What is carcinoid syndrome?

Carcinoid syndrome occurs when a rare cancerous tumor called a carcinoid tumor secretes certain chemicals into your bloodstream, causing a variety of symptoms. Signs and symptoms depend on the chemicals released by the carcinoid tumor. The most common symptoms include:

  • Skin flushing: Flushing can occur on the face and upper chest. Affected areas feel hot and change color, ranging from pink to purple. These flushing episodes can last from 30 seconds to 30 minutes and can be triggered by certain foods and alcohol.
  • Facial skin lesions: Purplish patches with spider-like veins may appear on the nose or upper lip. These occur after the tumor has been present for some time.
  • Diarrhea: Frequent, watery stools with painful abdominal cramps.
  • Difficulty breathing: Asthma-like signs and symptoms, such as wheezing and shortness of breath. These may occur at the same time as flushing.

These tumors occur most commonly in your gastrointestinal tract, lungs or, rarely, in the ovaries.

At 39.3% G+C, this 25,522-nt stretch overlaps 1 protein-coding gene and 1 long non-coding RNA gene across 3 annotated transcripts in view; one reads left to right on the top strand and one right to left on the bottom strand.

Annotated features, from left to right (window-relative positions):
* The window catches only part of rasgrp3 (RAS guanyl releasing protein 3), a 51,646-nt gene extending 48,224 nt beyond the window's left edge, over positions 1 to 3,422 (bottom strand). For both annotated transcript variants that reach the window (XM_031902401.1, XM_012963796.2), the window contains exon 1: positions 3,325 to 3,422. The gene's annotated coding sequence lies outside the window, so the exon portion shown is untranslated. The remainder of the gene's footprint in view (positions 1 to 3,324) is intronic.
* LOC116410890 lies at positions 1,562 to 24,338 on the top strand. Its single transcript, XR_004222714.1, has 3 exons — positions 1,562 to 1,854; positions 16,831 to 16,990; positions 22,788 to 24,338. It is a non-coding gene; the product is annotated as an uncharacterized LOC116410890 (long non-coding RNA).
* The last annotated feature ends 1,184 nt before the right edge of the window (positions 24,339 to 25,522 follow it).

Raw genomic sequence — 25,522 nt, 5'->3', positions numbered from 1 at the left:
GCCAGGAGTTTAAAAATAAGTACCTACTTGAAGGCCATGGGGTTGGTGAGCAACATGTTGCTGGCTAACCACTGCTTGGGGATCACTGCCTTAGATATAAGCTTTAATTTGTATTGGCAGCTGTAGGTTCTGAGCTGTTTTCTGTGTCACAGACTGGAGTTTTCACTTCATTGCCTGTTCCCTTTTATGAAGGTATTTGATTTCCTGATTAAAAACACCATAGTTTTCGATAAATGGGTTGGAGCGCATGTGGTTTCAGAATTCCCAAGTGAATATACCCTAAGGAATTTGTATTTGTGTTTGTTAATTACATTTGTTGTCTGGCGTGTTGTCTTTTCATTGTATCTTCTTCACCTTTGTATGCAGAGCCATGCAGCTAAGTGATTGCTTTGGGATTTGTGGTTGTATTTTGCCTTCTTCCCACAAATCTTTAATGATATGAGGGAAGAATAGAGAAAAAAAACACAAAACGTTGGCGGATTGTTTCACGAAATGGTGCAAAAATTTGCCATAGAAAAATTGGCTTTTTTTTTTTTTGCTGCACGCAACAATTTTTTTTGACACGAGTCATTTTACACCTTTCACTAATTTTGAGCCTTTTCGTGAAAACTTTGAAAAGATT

What causes carcinoid syndrome?

Carcinoid syndrome occurs when metastatic carcinoid cells secrete serotonin or other chemicals into your bloodstream.  Serotonin is involved in neural signaling pathways and mediates many of the symptoms of carcinoid syndrome. The syndrome occurs only 10% of those with carcinoid tumors, usually after metastasis. In most cases, the liver effectively degrades those chemicals before they have a chance to travel through your body and cause symptoms.

How is carcinoid syndrome treated?

Treatment for carcinoid syndrome involves treating the underlying cancer. However, because most carcinoid tumors don’t cause carcinoid syndrome until they’re advanced, a cure may not be possible. Select medications can be used to treat symptoms and make patients more comfortable.